title: The Cutting Room Floor
author: Dawn Klehr
format: Netgalley Kindle
buy it: Amazon Goodreads B&N
rating: 3/5 [in the genre] or 5/10 [all books I’ve ever read].
recommended for: Fans of horror movies, thrillers, and romance gone dark. Anyone who loved Cruel Intentions, The House at the End of the Street, or similar teen flicks. Yes, I said "flicks."
My Ratings Explained
Life in the Heights has never been easy for seventeen-year-old Riley Frost, but when she's publicly dumped and outed at the same time, she becomes an immediate social outcast at her high school. So Riley swears off romance and throws herself into solving the shocking murder of her favorite teacher, Ms. Dunn.
Riley turns to her best friend, budding filmmaker Desmond Brandt, for help. What she doesn't know is that Dez has been secretly directing her life, blackmailing her friends, and hoping his manipulations will make her love him. When his schemes go too far, Dez's web of lies threatens to destroy both of their lives.
the basicsI admit, I was a little let down. The concept is great. Manipulative best friend? Clueless victim? Sounds like the plot of a good SVU episode. Unfortunately, it just missed the bar a little bit. The plot was full of holes and seemed to have no real direction at times. You knew the twist from the beginning, so it wasn't until about halfway through that I really felt any suspense--which is kind of key if you're going for a thriller. I'll admit, for most of the second half, I couldn't put it down. Even though it wasn't my cup of tea as far as characters or writing, it became really compelling. Klehr clearly has talent. I just didn't connect with this the way I wanted. It did have it's high points, however. The ending defied my expectations, it shows lesbian relationships in a super normative sweet way, and it takes a good stab at making a sympathetic villain. However, in the end, it was an entertaining but forgettable read. I think it has a lot to offer someone looking for an entertaining, quick read, but it just didn't have what I personally was looking for.
plot . 3.5/5A book can work really well when you know the twist from the outset. It's a great technique for literary fiction and, ya know, dramatic irony is cool. Unfortunately, this one just didn't do it for me. For one, it feels a little too over-the-top in places. The nefarious Tori Rollers are a little too Disney channel to feel realistic, and not in the right story to work as humorous. Dez's schemes also don't take center stage for a while, and the murder mystery doesn't build right away, so it took a while to get into. I'm actually having a hard time remembering what even happened--except that Riley jumps to some pretty unbelievable conclusions after watching a tape. That shifts in the second half. The murder mystery becomes central, Dez's schemes start to pick up in a way that really affects Riley's future, and everything becomes more dangerous. It was really compelling, and unfortunate that it hadn't happened earlier. The twist was also a little unexpected. It was actually similar to Insomnia by J.R. Johansson (which I actually read second), but didn't have the rest of the pieces working for it.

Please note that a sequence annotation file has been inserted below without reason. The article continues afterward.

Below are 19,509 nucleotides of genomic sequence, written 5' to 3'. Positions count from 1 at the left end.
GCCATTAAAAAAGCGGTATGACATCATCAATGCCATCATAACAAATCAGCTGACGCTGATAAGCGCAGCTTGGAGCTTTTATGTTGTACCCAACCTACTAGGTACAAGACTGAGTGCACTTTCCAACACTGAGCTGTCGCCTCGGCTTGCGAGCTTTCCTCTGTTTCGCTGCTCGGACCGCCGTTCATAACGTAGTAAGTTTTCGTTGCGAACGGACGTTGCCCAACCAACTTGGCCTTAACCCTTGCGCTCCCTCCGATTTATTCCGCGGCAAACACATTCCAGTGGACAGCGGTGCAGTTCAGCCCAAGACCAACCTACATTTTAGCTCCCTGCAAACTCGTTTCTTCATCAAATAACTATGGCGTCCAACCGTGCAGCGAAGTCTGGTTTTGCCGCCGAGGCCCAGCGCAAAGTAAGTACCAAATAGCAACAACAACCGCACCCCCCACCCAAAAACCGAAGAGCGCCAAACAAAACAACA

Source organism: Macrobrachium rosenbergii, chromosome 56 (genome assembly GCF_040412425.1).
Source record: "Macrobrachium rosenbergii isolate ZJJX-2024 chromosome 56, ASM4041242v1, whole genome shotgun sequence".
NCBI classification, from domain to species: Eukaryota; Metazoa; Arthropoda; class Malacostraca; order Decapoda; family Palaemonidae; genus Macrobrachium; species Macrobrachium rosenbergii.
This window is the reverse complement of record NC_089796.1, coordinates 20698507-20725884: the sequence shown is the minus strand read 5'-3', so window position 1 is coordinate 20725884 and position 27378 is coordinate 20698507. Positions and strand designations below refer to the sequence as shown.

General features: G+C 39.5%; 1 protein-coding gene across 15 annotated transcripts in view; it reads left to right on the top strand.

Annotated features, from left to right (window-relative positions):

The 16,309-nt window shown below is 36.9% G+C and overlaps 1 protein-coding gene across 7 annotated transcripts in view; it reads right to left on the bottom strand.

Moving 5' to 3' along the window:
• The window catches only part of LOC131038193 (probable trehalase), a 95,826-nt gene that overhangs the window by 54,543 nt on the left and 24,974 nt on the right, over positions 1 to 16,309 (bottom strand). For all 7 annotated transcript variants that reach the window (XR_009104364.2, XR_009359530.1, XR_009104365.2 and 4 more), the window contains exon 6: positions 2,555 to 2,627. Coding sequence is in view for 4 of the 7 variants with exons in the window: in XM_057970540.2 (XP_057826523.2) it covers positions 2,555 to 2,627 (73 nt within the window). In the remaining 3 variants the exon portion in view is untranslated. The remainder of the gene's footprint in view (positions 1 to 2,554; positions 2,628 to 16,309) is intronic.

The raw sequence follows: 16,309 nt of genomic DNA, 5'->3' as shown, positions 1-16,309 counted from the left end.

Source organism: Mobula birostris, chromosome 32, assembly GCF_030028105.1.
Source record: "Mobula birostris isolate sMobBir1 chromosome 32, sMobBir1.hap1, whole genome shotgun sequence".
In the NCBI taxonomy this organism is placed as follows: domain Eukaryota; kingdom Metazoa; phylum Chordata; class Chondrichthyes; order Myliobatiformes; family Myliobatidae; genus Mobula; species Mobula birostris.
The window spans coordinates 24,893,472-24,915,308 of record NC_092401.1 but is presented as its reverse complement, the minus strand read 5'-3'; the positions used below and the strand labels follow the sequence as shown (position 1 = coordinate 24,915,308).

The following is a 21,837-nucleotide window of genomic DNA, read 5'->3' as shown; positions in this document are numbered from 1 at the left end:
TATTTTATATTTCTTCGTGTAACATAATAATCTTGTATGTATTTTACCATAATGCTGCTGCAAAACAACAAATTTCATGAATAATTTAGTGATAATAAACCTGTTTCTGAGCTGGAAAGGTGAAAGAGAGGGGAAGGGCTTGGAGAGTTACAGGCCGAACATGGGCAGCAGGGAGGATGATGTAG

concept . 5/5Even though I wasn't impressed with the execution, the concept shows a lot of cleverness. You don't see a lot of books that deal with controlling, creepy behavior as a bad thing. Instead, some of the same things Dez does are done by other guys in other books and it's supposed to be "cute". Gag me with a spoon. Klehr takes those behaviors and looks at how damaging they are to both perpetrator and victim. Honestly, I thought the whole murder thing was a little superfluous and that she could have done more with the main concept, but it does add some higher stakes.
characters . 3/5The characters were okay, I just couldn't connect with them enough. Riley felt pretty flat, even in her first-person bits. She didn't have as strong a voice as Dez. I actually enjoyed a lot of his voice. The way he narrated parts of his life as movie scripts was unique and added a lot of depth to his character and how he views the world. The director of movies / director of Riley was a clever touch. Riley, on the other hand, just felt like damsel in distress. I couldn't really connect with her pain as clearly as I could connect with Dez's. I think that's what made it hard for me to get into the book, because Riley was clearly the victim and I didn't see her as a real person. Unfortunately, Riley and Dez don't always seem to act like real people. For example, Riley sees a tape early on and jumps to some crazy conclusions about her friend--but anyone who doesn't know they're in a murder mystery would never logically think that. They just seem to act in ways that serve the plot but not the realism of the story. Also, I love Fight Club, but I'm not sure a real film buff would worship it as much as Dez.
style . 3/5The style was a little inconsistent. Dez's parts are pretty good, with the script scenes, but a lot of the dialogue in both his and Riley's parts is a little stilted. Nothing else was super glaring, but nothing really stood out for me either.
mechanics . 3/5The pacing needed some work. If the first half had had the pacing of the second, I'd be giving this book a much higher score. Instead, it dragged a lot and took too long to catch me up.
take home messageThis young adult thriller is entertaining but ultimately didn't live up to my expectations.
Note: I received this copy in exchange for a review. The price of the book and its origin in no way affected my stated opinions.